31 January 2009

M'Hudi on BBC-tv

When I wrote last year (see here) about M’hudi wines and my chat with Oupa Rangaka, I mentioned that Oupa was being filmed by a television company.

Now the results are due to be shown on BBC-tv's digital channel BBC 4 in March in a three part series features different aspects of the wine business including London wine merchants Berry Bros and Rudd and Chateau Margaux.

The final programme, titled 'The Future', to be shown in March, travels to South Africa to talk to Oupa at M’Hudi and Mark Solms of Franschhoek winery Solm’s Delta .

Managing Director Malmsey Rangaka (left) & Oupa in their vineyard


25 January 2009

Inniskillin's Pinotage - heavy palate of red fruit

"You’ll be reading a fair bit about Pinot varieties over the next few weeks, as we get closer to wine fest time. First off the bat,Pinotage, a red wine grape originally bred in South Africa, where it is the signature variety.

Here in B.C., Inniskillin’s Discovery Series includes a slightly spicy Pinotage that boasts a heavy palate of red fruit, with a nose of cherry, raspberry and prune. A few layers of toasted vanilla lead the nose to a nice finish. Match with rich pastas, braised meats or savoury stews.

Anya Levykh writing in Vancouver's Metro News 22 January 2009, item titled The Many Sides of Pinot: Pinotage


24 January 2009

Such is fame ....

The Pinotage Club has been active on the web since 1997, and it comes near the top of any Google for Pinotage, so it was rather surprising to read in wine-writer Eric Asimov's New York Times of 20 January 2009 that I’ve yet to find a hard-core pinotage fan club.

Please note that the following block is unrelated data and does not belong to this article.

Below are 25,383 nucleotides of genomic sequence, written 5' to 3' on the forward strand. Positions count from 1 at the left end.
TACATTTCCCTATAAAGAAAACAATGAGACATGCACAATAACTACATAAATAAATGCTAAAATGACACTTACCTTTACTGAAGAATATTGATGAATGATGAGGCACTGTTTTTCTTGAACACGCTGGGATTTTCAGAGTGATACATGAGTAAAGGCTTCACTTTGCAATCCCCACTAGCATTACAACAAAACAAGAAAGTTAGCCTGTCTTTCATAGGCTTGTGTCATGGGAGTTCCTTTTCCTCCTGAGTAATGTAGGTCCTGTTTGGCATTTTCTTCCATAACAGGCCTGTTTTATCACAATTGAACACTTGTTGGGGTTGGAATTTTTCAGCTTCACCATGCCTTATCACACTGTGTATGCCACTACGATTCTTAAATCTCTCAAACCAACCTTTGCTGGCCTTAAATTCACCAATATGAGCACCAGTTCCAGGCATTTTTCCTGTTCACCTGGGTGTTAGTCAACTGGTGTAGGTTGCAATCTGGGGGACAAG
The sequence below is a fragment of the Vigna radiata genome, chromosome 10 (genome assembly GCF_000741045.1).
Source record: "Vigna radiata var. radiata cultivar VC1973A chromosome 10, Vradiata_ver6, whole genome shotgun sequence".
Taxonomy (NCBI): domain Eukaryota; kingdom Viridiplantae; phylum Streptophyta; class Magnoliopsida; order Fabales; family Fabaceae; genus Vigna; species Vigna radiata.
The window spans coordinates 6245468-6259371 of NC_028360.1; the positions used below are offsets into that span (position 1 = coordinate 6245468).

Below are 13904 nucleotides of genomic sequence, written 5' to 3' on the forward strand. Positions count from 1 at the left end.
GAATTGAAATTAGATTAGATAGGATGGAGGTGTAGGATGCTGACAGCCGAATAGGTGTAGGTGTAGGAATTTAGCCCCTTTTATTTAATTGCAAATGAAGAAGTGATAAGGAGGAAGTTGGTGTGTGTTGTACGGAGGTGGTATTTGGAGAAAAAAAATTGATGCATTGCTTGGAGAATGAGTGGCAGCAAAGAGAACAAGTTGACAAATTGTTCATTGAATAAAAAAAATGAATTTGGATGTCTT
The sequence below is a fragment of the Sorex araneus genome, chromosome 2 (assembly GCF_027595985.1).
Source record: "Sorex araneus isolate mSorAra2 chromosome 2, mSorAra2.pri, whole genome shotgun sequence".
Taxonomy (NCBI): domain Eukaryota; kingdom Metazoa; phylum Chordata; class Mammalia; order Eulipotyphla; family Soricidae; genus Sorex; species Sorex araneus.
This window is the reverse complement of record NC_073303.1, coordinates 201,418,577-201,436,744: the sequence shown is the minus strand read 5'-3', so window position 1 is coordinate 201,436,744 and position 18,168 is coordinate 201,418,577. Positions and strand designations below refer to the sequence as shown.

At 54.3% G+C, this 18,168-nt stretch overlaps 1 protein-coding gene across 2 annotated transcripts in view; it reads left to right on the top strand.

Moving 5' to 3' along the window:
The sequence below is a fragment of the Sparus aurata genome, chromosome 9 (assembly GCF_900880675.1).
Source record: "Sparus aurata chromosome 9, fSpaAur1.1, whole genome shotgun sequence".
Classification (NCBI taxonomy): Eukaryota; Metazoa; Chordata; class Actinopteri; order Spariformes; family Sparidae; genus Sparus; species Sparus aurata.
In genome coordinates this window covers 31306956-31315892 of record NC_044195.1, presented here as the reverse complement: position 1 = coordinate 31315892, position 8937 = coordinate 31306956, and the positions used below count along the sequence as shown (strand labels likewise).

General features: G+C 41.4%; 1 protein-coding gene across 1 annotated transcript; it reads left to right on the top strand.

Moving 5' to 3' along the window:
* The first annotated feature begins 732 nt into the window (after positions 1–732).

Eric Asimov has just discovered South African wines and he's impressed with the Cabernet Sauvignons, but he thinks that increasingly its producers are focusing on cabernet sauvignon. Err?? Surely red-wise the new focus is Shiraz?

Eric says of the South African wines that their track record is slim. We don’t know yet how these wines will age, thus dismissing 350 years of continuous wine production.

Since he gets so much so wrong, how much reliance can be placed on his opinion of Pinotage as a distinctive wine that is made virtually nowhere else in the world, but almost nobody likes or wants that wine?


16 January 2009

Wither Hills Pinotage

Wither Hills, in Marlborough’s Wairau Valley, is the answer to ‘guess who is growing this Pinotage’.

But they are not making any Pinotage wine. A short row of Pinotage is one of an exhibition at the entrance to Wither Hills intended to demonstrate to vistitors most of the varieties being grown in New Zealand.

It was instructive to me to see how much smaller the berries were than those I had seen just a week before on the North Island. Grape vine flowering here can be a week or more later than in the North.

Today I leave New Zealand from Christchurch on the South Island to fly to Melbourne, Australia to see relatives before heading home via Singapore.

New Zealand has been really enjoyable, the wine is all of excellent quality and my only regret is that they do not make more of Pinotage.
I'd like to thank Sue Courtney of www.wineoftheweek.com for her lovely welcome to New Zealand and all the assistance she has given during my stay in her wonderful country.

14 January 2009

Kerr Farm P’06